The Master and Margarita is generally regarded as Bulgakov’s best work and as one of the masterpieces of world literature. It incorporates the satirical fantasy of The Heart of a Dog but carries this to a higher level of sophistication and artistry. Bulgakov began writing the book in 1928 but reported burning the first version of the manuscript in 1930, after one of his plays was banned. He later wrote a second version and finally finished a draft of a third version in 1937, but he continued working on this last draft until his death.
In the first scene of the book, two Soviet atheist literary men, Berlioz and the poet Ivan Nikolayevich Ponyryov, who has the pen name Bezdomny, meet a mysterious magician named Woland on a park bench in Moscow. Woland, who is Satan in disguise, interrupts a discussion of theology, prefiguring the eruption of the religious and magical into materialist Soviet official reality that will run throughout the book. Woland predicts that Berlioz’s head will be cut off at a precise time later that morning. Numerous satirical references to Soviet life appear in the first chapter. For example, Berlioz is is the head of the MASSOLIT, a Soviet-style acronym for a writers’ organization that could be rendered in English as “Lottalit.” The initial chapter is entitled “Never Talk to Strangers,” which would not only be good advice for the two men meeting Satan but also reflects Soviet paranoid propaganda about public enemies.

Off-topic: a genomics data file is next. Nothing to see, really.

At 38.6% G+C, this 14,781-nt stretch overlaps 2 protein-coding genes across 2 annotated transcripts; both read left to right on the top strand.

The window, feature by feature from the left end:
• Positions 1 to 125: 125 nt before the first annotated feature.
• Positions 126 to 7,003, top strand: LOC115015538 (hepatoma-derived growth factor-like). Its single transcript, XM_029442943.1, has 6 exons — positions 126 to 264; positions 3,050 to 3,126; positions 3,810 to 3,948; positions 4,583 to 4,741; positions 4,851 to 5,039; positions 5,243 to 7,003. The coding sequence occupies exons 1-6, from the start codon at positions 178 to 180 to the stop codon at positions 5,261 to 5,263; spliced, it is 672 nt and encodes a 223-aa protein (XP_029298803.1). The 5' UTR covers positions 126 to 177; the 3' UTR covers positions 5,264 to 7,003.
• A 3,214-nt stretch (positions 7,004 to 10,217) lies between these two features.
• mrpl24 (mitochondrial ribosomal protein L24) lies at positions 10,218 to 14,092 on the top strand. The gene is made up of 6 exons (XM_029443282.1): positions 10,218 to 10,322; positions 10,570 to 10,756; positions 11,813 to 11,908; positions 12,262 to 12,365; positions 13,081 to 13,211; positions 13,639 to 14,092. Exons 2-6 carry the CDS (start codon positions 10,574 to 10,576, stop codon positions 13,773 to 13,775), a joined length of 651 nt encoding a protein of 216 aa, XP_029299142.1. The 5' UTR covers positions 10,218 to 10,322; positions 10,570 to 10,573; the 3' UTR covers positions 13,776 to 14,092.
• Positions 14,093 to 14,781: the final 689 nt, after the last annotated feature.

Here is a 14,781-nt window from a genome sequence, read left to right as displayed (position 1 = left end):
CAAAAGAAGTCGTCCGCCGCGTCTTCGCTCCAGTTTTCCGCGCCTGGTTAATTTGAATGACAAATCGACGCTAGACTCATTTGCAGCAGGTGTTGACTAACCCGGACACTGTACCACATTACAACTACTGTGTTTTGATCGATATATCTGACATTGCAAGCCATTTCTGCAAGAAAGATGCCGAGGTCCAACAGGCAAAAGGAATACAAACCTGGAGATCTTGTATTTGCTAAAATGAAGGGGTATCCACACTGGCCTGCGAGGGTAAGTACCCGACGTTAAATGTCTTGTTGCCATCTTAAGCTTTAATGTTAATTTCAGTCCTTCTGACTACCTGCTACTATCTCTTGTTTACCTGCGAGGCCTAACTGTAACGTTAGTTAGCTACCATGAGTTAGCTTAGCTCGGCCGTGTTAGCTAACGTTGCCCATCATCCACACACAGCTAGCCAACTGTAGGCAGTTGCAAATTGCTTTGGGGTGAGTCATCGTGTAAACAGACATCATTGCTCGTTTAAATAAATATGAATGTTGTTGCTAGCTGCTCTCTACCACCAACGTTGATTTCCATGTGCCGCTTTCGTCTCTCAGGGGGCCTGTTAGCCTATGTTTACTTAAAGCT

Following Bulgakov’s technique of rapidly shifting setting, Woland begins talking about the meeting of Pontius Pilate and Yeshua Ha-Nozri (Jesus the Nazarene), and the story jumps back centuries to this meeting. This same story will also be found in the rejected manuscript of the Master’s novel, and it will recur as a second level of narrative, or a story within a story, throughout the book. Drawing on his theological background, Bulgakov works apocryphal material about the life of Jesus into the narrative. The scene moves back to the three men in the park, where the two atheists are skeptical of Woland’s account of the Gospel. However, Woland’s authority seems to be verified when Berlioz is hit by a streetcar and beheaded, according to prediction.
Much of the rest of part 1 of the novel concerns the descent of Ivan Nikolayevich into madness, or confrontation with reality, until he is locked up in a hospital. There, in chapter 13, entitled “Enter the Hero,” Ivan Nikolayevich meets the mysterious Master. In delaying the introduction of the hero for so long and then announcing that he is bringing in the protagonist, Bulgakov is making a point of playing with novelistic conventions. Stories of Woland as a magician and his Satanic familiars are interspersed with the movement toward the entrance of the Master, as are episodes from the strange gospel of Pilate.